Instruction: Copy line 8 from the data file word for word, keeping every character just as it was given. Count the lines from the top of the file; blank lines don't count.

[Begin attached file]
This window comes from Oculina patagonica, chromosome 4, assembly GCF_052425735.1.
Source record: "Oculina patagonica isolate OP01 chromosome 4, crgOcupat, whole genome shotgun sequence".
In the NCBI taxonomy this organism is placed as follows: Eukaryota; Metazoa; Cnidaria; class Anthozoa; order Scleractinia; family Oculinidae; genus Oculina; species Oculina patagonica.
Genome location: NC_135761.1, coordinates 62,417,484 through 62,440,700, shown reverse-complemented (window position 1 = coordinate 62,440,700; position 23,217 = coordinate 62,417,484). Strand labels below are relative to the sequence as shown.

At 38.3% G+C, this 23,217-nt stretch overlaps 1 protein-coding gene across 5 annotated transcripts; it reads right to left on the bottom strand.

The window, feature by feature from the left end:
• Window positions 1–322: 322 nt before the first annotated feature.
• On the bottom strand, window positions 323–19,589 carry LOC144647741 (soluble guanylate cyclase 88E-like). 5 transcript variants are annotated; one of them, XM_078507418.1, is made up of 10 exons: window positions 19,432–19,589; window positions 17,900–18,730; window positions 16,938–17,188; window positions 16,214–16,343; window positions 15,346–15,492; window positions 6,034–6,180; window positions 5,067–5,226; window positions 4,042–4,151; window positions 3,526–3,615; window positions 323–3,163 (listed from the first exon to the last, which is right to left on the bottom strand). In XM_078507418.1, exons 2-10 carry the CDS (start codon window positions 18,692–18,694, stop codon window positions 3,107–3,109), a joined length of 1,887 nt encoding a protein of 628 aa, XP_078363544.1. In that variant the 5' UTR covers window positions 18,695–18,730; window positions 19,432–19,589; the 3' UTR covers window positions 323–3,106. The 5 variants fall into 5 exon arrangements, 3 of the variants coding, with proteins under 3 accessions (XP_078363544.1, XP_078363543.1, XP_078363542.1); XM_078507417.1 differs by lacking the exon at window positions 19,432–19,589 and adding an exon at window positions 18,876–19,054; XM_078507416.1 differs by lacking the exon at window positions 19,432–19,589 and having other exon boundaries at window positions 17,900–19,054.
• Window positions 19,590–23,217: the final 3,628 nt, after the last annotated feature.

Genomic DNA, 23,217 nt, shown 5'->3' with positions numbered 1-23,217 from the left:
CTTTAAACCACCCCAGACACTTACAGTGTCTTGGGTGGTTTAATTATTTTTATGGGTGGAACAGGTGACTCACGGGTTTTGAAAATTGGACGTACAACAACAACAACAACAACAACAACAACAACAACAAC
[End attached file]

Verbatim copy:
• On the bottom strand, window positions 323–19,589 carry LOC144647741 (soluble guanylate cyclase 88E-like). 5 transcript variants are annotated; one of them, XM_078507418.1, is made up of 10 exons: window positions 19,432–19,589; window positions 17,900–18,730; window positions 16,938–17,188; window positions 16,214–16,343; window positions 15,346–15,492; window positions 6,034–6,180; window positions 5,067–5,226; window positions 4,042–4,151; window positions 3,526–3,615; window positions 323–3,163 (listed from the first exon to the last, which is right to left on the bottom strand). In XM_078507418.1, exons 2-10 carry the CDS (start codon window positions 18,692–18,694, stop codon window positions 3,107–3,109), a joined length of 1,887 nt encoding a protein of 628 aa, XP_078363544.1. In that variant the 5' UTR covers window positions 18,695–18,730; window positions 19,432–19,589; the 3' UTR covers window positions 323–3,106. The 5 variants fall into 5 exon arrangements, 3 of the variants coding, with proteins under 3 accessions (XP_078363544.1, XP_078363543.1, XP_078363542.1); XM_078507417.1 differs by lacking the exon at window positions 19,432–19,589 and adding an exon at window positions 18,876–19,054; XM_078507416.1 differs by lacking the exon at window positions 19,432–19,589 and having other exon boundaries at window positions 17,900–19,054.